Prachanda bans TikTok
Establishment clutching at straws, a sideshow in the circus of censorship
Oh, Nepal, you've done it again! The government has banned TikTok, claiming it's disturbing the country's social harmony. It's like blaming a spoon for your weight gain – convenient but not quite the root of the problem.
The decision, made as unilaterally as a king in his castle, has sparked a political uproar. Prime Minister Prachanda insists he's the epitome of inclusivity, claiming the decision was made after consulting all parliamentary parties. But wait, Gagan Thapa from Congress and Rabi Lamichhane from RaSwaPa are calling out this charade, insisting they were as involved in this decision as a vegetarian in a butchery. The lack of transparency here is as clear as mud!
Netizens, as they should, are up in arms. This isn't just about cutting off their daily dose of viral dances and lip-syncs. TikTok in Nepal is more than just an app; it's a digital revolution! Nearly 90% of smartphone users in the country are on TikTok, and it's not just for cat videos. It's a news source, a livelihood, and a platform for change.
Speaking of change, TikTok has been the backbone of Nepal's latest political shake-up. It's the stage where the Rastriya Swatantra Party and independents like Balen have been strutting their stuff.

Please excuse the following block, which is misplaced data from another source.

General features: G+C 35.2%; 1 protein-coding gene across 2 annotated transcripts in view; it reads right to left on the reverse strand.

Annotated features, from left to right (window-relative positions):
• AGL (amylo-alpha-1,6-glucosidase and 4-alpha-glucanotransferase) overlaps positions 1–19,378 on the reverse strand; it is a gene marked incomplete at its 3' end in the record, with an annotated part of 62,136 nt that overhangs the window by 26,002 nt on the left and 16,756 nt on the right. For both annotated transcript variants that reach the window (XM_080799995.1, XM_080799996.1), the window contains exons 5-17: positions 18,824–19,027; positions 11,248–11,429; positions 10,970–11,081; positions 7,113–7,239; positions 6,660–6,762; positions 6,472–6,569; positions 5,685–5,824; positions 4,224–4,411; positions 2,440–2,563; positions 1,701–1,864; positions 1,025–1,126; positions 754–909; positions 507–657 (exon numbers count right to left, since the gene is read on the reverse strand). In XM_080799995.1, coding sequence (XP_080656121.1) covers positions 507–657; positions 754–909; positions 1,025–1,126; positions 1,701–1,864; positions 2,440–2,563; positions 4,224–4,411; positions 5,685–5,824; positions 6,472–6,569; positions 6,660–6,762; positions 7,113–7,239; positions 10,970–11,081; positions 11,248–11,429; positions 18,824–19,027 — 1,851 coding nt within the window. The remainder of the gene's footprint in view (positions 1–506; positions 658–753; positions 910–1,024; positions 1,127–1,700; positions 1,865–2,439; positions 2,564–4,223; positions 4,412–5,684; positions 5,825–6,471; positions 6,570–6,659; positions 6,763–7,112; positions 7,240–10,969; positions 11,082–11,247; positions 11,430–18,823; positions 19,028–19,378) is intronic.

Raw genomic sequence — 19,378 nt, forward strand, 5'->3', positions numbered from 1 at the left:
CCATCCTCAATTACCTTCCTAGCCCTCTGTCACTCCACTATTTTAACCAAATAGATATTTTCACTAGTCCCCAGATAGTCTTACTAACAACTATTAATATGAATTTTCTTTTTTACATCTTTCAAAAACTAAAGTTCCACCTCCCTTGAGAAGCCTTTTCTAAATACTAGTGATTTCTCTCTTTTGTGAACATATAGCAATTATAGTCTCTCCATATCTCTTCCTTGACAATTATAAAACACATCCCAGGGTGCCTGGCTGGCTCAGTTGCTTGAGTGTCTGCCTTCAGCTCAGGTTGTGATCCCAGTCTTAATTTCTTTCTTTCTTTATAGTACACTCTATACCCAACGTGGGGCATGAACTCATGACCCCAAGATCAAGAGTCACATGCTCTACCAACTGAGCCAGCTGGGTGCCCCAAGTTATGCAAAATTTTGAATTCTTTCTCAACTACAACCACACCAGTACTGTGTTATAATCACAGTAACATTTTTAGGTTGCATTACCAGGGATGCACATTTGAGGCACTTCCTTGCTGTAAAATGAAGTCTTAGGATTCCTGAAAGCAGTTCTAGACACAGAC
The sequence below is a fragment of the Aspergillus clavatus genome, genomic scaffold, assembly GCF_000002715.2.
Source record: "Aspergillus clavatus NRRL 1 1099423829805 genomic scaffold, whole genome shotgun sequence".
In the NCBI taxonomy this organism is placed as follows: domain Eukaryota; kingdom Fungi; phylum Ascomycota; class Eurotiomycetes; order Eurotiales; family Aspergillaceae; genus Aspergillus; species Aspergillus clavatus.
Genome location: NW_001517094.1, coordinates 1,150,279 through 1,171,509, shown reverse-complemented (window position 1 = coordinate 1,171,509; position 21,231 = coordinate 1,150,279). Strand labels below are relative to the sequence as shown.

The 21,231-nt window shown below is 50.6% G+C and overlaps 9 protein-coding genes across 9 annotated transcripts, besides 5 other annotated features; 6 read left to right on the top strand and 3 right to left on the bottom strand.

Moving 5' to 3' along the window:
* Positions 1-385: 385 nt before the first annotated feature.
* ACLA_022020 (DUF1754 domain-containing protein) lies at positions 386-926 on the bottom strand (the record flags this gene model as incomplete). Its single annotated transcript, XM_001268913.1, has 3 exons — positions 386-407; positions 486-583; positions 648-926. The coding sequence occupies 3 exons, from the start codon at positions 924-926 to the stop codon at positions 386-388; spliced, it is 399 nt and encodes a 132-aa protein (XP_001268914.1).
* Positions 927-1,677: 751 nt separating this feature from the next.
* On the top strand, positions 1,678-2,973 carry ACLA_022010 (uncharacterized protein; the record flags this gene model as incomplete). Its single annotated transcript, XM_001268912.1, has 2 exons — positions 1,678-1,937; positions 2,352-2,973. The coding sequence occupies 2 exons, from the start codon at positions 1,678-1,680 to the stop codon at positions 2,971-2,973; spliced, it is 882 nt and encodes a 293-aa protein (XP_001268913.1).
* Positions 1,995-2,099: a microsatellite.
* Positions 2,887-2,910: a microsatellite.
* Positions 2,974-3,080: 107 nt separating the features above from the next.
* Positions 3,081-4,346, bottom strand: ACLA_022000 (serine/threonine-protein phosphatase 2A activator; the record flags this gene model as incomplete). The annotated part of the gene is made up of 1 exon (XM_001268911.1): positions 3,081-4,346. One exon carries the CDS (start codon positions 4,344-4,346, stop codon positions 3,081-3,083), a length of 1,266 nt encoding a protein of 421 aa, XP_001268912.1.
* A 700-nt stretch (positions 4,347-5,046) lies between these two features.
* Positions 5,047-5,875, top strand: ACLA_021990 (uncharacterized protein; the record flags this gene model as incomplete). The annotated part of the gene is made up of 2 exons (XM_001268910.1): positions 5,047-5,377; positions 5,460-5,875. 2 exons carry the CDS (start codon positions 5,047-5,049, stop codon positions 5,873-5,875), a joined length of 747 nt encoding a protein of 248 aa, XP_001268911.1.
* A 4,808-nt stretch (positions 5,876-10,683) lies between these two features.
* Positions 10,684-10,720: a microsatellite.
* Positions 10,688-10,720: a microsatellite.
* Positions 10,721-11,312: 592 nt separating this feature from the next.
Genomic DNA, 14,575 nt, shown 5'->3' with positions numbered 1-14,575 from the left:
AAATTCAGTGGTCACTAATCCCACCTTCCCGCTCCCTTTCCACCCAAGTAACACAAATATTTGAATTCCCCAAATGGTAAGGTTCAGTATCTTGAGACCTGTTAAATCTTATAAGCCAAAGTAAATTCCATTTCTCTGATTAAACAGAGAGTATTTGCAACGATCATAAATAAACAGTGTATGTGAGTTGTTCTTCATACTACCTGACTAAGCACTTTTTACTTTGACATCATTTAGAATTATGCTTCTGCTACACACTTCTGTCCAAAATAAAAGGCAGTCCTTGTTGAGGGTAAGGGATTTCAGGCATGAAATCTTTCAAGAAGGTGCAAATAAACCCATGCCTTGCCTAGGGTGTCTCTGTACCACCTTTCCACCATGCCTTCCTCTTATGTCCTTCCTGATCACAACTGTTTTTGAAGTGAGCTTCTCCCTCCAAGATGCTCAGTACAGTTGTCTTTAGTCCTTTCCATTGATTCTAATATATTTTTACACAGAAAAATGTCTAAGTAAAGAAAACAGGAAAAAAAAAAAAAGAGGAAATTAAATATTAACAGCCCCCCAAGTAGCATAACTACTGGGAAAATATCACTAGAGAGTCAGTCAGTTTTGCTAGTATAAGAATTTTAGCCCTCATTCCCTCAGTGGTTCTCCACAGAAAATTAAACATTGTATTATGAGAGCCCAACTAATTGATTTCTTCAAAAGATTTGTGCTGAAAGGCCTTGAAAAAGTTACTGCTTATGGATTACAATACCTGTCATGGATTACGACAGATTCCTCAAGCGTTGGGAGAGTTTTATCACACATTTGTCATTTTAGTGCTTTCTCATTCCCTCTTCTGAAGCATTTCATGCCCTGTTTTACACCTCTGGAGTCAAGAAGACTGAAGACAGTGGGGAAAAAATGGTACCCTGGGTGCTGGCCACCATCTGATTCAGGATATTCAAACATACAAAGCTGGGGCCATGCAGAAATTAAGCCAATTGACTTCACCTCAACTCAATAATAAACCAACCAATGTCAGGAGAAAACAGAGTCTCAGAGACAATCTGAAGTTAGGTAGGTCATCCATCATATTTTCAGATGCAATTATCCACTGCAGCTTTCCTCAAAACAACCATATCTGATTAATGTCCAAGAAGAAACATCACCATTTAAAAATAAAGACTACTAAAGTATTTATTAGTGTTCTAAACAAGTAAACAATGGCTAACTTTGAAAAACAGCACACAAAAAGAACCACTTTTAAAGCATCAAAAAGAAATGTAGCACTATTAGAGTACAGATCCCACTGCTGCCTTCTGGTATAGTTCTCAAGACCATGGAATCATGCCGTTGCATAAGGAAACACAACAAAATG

Sure, TikTok's got its share of iffy content – but isn't that like every other social media?
Banning TikTok? Oh, that's less about protecting us from questionable content and more about the old guard sweating under the spotlight of new voices. Why the panic, you ask? Let's peel back the layers. TikTok turned into a megaphone for the unheard, but how? Dive into the Nepali media landscape, and you'll see the puzzle pieces fit together.
Here's the deal: Nepal's traditional media – newspapers and TV – are cozying up with businesses that are buddy-buddy with the big three political parties: Congress, UML, and Maoist. Follow the money trail of these media outlets, and it's like a road trip through party headquarters. Impartial news? More like a fairy tale when your paycheck's signed by political godfathers.
This cozy arrangement worked until TikTok crashed the party. Suddenly, alternate views and juicy scandals that traditional media wouldn't touch started trending on TikTok. It was like flipping the switch on in a dark room – people saw what was hiding in the shadows. Our very own Bibek Pathak had a chinwag with Swarnim Wagle, MP from RSP and it was crystal clear: without TikTok, this political wave would've been a mere ripple in a teacup. So really, banning TikTok isn't about saving society; it's about saving face for those who fear losing control of the narrative.
It's a tale as old as time: the establishment clutching at straws, trying to maintain their grip on power by muffling the new generation. In doing so, they're ensuring the biased media's profiteering scheme thrives. So, congratulations, Nepal's government, on your latest performance in the circus of censorship. We're all eagerly waiting for the next act. Curtain up!
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